The news media industry, an intersection of sorts for many Communications and Media sectors, has shown great improvement in allowing access to females and minorities to its news departments. However, this has not translated into executive and decision making jobs. As noted by Carol Jenkins in Media Ownership: Impact on Minority Ownership and Localism, women are only 15 percent of directors on boards of mainstream media corporations. Meanwhile, the FCC, is at the minimum not doing enough to address the problem, and at times seems to support policy to make it worst. In 2003 and in 2007, the FCC attempted to lift the ban on cross-ownership between newspapers and broadcast stations in the same market, but were rebuffed by the courts and Congress after public outcry (http://www.freepress.net/policy/ownership/consolidation). Jenkins, along with many women, minority, and Media groups all agree that Media Consolidation makes it harder for these groups to reach executive positions and ownership stakes. Jenkins also cites a review from Free Press which concluded that the FCC failed to identify 75 percent of the radio stations owned by women, putting into question their commitment to the women’s role in the media. Clearly, the government agency whose sole purpose is to regulate the Communications industry, is not helping enough in this respect.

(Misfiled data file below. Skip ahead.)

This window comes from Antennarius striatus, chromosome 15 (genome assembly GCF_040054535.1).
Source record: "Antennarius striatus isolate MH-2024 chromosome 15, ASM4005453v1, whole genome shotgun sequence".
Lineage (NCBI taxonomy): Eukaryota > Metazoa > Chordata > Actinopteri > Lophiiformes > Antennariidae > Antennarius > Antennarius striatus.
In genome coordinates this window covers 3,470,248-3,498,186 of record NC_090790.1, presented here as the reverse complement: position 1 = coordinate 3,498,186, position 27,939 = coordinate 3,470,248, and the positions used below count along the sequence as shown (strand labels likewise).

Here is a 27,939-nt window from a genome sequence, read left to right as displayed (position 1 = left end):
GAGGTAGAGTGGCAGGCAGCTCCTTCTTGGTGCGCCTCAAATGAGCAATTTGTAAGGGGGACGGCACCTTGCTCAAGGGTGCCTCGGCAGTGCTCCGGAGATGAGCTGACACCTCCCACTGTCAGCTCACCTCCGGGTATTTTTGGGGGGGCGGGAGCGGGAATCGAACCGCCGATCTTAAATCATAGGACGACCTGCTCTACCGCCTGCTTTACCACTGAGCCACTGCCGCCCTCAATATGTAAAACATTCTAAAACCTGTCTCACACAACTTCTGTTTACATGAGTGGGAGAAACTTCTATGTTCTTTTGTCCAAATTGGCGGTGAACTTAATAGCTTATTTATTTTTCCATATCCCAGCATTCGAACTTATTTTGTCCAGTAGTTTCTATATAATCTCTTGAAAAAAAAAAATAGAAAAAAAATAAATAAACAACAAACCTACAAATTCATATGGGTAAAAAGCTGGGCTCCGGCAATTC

The website Women’s Views on News (www.womensviewsonnews.org) provides an independent alternative to the news coverage we get from the mainstream news hubs. It is a non-profit project based in the